Vincenzo Nibali’s Giro d’Italia hopes are up in the air after the Italian crashed in training on Wednesday. The rider has been diagnosed with a broken radius in his right wrist and will undergo surgery on Thursday, in Switzerland. His Trek-Segafredo team has not confirmed whether he will still ride the Giro d'Italia, which starts next month, opting to make a call post-surgery.
The two-time Giro champion recently returned from an altitude camp on Tenerife and was training near his home in Lugano, Switzerland, just over the Italian border, when he hit the deck. Nibali fell on his wrist and was taken to the hospital right after the incident.
“Unfortunately we have to inform you that Vincenzo Nibali fell this morning during training and hit his right wrist,” read a statement from Trek-Segafredo. “Radiographic checks are now in progress at Lugano hospital to understand the extent of the problem. More updates will come later."
The team released a further statement on Wednesday to confirm the fractured bone.
"This morning Vincenzo Nibali fell alone while he was training near Ponte Tresa, in the district of Lugano, hitting his right hand. Clinical examinations at a Lugano-based clinic (X-ray and CT scan) have unfortunately revealed a compound fracture of the radius of the right wrist.
"The Trek-Segafredo medical staff, in agreement with the team management and Vincenzo, have decided to opt for an immediate osteosynthesis surgery to reduce the fracture, scheduled for tomorrow in Switzerland."
"Only after the surgery will it be possible to hypothesize a recovery path and make the necessary evaluations regarding Nibali’s participation in the Giro d'Italia."
Nibali later posted a photo of himself in hospital to Twitter, saying it will be a difficult path to make the Giro start.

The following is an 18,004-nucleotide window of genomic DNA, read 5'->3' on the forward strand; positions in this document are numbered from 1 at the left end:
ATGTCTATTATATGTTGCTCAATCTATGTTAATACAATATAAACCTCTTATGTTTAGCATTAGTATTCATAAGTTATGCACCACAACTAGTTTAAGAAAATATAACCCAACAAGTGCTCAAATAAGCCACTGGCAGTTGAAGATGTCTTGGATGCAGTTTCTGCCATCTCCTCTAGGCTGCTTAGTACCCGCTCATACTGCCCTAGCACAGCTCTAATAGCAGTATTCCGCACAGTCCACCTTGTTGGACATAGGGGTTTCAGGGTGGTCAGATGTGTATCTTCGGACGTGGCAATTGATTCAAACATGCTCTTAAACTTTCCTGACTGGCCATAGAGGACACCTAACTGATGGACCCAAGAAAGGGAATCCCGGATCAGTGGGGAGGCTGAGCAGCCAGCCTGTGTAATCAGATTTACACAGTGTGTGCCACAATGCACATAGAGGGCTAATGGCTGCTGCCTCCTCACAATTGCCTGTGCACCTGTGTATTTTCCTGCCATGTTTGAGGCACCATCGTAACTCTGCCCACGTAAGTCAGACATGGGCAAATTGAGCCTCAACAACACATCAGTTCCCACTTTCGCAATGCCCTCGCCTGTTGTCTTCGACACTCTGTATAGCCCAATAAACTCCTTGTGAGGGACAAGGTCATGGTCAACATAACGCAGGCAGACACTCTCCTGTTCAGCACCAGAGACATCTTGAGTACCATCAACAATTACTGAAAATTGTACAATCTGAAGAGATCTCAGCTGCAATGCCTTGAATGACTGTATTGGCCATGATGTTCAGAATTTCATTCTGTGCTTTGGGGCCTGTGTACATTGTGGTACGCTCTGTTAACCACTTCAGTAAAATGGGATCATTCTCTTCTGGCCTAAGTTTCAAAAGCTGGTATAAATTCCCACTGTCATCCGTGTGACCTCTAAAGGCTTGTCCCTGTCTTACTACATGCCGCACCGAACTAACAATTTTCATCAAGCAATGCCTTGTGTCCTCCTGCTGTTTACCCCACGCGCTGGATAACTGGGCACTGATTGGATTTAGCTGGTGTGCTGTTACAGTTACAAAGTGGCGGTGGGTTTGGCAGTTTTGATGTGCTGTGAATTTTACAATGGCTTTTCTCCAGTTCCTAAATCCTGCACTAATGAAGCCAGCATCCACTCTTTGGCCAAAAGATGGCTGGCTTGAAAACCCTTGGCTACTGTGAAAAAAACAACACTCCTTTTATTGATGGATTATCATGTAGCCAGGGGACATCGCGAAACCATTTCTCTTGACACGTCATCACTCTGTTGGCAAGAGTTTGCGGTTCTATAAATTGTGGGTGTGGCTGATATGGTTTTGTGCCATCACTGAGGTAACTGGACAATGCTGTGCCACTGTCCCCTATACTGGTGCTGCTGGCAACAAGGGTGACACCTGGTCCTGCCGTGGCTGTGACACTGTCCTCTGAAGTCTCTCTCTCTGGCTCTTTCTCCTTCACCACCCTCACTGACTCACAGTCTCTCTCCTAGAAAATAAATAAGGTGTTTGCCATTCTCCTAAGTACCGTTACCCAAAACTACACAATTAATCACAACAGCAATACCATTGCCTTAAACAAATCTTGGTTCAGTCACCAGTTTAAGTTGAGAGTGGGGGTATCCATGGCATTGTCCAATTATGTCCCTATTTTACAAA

"I am struggling to find the words to describe the huge sorrow I feel," he wrote. "But this is the verdict I have to accept. Tomorrow I'll have surgery and then I'll start the difficult path to try to be at the start of the Giro. This is the goal and I will do the impossible to hit it."
After his last appearance came at Milan-San Remo on March 20, Nibali was due to return to racing on Monday at the Tour of the Alps. After riding the Giro, he was set to double up with the Tour de France, ahead of a tilt at the Olympic Games road race in Tokyo in late July.
Wrist injuries are relatively common in cycling crashes, with fractures to the scaphoid bone particularly vulnerable when riders fall on their hands. In severe cases, riders can be ruled out for up to two months. Luke Rowe was in plaster for six weeks following his scaphoid break in 2018, while Fernando Gaviria is currently out for a month with the same injury.
Some require surgery but others are more minor, with Annemiek van Vleuteun winning the silver medal at last year’s World Championships just days after breaking her wrist. Riders can quickly return to riding indoors on static trainers, but usually have to miss the races on the immediate horizon.
The Giro d’Italia begins in Turin on May 8.
I am struggling to find the words to describe the huge sorrow I feel. But this is the verdict I have to accept.⁰Tomorrow I'll have surgery and then I'll start the difficult path to try to be at the start of the Giro. This is the goal and I will do the impossible to hit it 💪🦈 pic.twitter.com/d3NUMpAF1HApril 14, 2021
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